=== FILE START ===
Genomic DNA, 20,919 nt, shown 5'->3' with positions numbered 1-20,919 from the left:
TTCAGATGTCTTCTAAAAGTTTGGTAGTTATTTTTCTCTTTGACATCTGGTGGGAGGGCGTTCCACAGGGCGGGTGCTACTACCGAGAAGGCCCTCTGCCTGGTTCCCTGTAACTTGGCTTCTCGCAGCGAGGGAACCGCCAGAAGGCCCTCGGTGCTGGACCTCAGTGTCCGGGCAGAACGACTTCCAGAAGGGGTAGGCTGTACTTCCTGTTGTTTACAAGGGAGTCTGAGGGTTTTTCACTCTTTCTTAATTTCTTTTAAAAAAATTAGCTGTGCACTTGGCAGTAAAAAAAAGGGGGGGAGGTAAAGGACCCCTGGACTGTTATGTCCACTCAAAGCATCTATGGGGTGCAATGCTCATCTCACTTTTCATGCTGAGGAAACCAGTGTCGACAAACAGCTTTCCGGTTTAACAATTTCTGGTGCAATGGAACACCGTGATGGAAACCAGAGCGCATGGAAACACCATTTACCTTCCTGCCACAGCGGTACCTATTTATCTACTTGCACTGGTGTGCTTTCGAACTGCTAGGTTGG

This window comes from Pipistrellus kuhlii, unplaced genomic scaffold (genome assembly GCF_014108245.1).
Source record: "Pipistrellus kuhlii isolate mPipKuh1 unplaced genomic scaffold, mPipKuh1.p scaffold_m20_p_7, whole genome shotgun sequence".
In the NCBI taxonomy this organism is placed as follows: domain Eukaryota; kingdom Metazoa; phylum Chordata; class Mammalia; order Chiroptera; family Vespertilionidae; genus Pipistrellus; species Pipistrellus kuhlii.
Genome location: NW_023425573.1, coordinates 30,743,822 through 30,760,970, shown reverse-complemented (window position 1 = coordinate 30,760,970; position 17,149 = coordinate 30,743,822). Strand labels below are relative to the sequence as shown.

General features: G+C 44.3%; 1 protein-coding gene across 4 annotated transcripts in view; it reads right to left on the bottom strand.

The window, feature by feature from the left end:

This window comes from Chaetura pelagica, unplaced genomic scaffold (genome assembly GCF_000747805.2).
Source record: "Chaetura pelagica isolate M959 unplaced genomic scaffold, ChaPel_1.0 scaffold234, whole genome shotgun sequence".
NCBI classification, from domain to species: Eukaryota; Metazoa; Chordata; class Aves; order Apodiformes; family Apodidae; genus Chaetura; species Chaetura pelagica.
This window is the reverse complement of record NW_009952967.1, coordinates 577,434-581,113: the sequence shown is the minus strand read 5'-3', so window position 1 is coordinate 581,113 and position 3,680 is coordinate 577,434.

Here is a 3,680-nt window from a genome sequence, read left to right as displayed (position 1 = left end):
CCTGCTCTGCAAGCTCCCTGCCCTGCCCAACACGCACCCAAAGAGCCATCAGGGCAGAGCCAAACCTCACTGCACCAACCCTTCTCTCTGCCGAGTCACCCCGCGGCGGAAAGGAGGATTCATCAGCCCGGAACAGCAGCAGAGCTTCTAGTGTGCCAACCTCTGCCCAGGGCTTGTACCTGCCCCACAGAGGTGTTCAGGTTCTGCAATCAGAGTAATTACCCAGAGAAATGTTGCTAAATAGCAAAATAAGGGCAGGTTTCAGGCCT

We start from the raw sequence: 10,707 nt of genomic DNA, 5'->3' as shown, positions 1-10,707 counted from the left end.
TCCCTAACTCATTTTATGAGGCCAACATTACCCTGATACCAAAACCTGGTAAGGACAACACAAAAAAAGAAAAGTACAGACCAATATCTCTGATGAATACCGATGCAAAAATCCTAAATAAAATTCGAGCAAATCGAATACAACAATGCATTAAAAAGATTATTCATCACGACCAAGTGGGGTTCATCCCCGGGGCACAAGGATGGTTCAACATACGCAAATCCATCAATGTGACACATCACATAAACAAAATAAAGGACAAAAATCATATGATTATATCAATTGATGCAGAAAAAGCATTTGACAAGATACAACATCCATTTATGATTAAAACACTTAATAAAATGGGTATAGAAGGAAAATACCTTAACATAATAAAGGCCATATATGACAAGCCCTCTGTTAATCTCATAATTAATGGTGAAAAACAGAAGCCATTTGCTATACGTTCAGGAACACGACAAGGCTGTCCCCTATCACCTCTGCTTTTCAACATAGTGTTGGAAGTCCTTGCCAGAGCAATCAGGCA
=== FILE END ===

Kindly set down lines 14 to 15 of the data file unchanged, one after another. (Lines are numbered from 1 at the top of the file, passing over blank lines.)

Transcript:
CCTGCTCTGCAAGCTCCCTGCCCTGCCCAACACGCACCCAAAGAGCCATCAGGGCAGAGCCAAACCTCACTGCACCAACCCTTCTCTCTGCCGAGTCACCCCGCGGCGGAAAGGAGGATTCATCAGCCCGGAACAGCAGCAGAGCTTCTAGTGTGCCAACCTCTGCCCAGGGCTTGTACCTGCCCCACAGAGGTGTTCAGGTTCTGCAATCAGAGTAATTACCCAGAGAAATGTTGCTAAATAGCAAAATAAGGGCAGGTTTCAGGCCT

We start from the raw sequence: 10,707 nt of genomic DNA, 5'->3' as shown, positions 1-10,707 counted from the left end.